The president of Johnson & Johnson’s DePuy Orthopaedics unit testified at a Chicago trial that the company implemented a 2010 global recall of 93,000 hip implants because the devices were not meeting “clinical expectations.”
“The revision rate was not acceptable,” Andrew Ekdahl testified on the third day of an Illinois state court trial, and this was the reason for the recall. But the plaintiff’s attorneys challenged Ekdahl on this explanation, Bloomberg News reports. Ekdahl was asked about a DePuy document from the Health Hazard Risk/Evaluation Review Board, signed by top company officials days before the recall. Of the three explanations listed for the device recall, DePuy officials checked Class A for “defective product that would affect product performance and/or could cause health problems.” In his opening statement on March 13, a J&J attorney said the device was not defective.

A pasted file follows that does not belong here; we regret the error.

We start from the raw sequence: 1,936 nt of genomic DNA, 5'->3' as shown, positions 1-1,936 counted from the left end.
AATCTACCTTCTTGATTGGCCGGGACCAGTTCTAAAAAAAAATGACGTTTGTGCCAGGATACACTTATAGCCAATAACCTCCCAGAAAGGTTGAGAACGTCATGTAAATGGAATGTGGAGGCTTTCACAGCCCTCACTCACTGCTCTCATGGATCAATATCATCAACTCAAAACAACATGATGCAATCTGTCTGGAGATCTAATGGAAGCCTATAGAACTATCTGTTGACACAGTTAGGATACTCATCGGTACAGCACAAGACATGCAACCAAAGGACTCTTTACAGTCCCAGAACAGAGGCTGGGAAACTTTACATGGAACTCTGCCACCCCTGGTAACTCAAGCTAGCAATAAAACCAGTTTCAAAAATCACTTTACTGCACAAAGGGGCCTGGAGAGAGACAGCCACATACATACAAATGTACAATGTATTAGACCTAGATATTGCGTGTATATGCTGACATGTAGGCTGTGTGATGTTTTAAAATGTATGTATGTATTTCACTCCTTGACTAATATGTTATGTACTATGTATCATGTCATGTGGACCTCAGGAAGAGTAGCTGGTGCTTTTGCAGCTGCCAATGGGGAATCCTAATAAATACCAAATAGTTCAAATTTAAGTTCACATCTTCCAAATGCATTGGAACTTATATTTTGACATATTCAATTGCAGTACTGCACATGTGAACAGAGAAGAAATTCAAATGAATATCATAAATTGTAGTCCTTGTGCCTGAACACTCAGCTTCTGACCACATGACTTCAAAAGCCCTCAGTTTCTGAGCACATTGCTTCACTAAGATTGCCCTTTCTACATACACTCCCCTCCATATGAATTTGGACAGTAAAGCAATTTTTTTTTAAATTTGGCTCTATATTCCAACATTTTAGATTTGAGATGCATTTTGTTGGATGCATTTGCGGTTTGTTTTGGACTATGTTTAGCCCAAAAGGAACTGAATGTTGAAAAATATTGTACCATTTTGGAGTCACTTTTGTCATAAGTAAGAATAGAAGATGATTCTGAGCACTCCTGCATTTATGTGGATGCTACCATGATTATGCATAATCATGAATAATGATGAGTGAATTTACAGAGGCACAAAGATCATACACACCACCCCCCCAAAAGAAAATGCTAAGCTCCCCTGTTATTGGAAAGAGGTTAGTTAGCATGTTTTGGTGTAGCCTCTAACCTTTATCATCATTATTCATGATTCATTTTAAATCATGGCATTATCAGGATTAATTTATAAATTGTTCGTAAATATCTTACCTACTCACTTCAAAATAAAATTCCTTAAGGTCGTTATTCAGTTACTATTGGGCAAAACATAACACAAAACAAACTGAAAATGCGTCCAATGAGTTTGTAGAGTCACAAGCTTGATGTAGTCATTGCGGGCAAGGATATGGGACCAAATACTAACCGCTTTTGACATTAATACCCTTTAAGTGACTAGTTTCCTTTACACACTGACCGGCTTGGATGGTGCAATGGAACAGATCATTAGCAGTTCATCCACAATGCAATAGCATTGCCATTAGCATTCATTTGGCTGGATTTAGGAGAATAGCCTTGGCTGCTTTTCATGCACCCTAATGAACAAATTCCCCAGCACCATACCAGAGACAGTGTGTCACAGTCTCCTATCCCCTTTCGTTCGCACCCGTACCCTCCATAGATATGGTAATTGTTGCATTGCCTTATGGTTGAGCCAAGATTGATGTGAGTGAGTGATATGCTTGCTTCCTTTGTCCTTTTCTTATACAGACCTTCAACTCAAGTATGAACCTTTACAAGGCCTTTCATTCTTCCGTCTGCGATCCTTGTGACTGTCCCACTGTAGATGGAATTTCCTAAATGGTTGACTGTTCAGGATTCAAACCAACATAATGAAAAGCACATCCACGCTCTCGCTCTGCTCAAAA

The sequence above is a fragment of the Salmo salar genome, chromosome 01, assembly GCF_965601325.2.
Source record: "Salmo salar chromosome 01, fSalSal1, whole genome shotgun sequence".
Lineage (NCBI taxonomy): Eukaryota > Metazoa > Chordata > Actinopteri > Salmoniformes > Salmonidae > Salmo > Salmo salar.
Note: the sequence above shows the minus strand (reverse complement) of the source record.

But, plaintiff Carol Strum, a 54-year-old nurse, claims her DePuy ASR XL hip was defective. Strum had the all-metal hip replacement implanted in 2008, but three years later she needed revision surgery to remove and replace the hip device, Bloomberg News writes. Strum’s lawsuit is the second of nearly 11,000 ASR lawsuits to go to trial. Last week, at the conclusion of the first trial, a Los Angeles jury found that the DePuy ASR was defective and awarded $8.3 million to Loren Kransky, the Montana man who brought the suit.
In opening statement Strum’s attorney told jurors that, because of design flaws, the ASR hip implant shed chromium and cobalt debris into surrounding tissue and that DePuy knew the device was defective, according to Bloomberg News.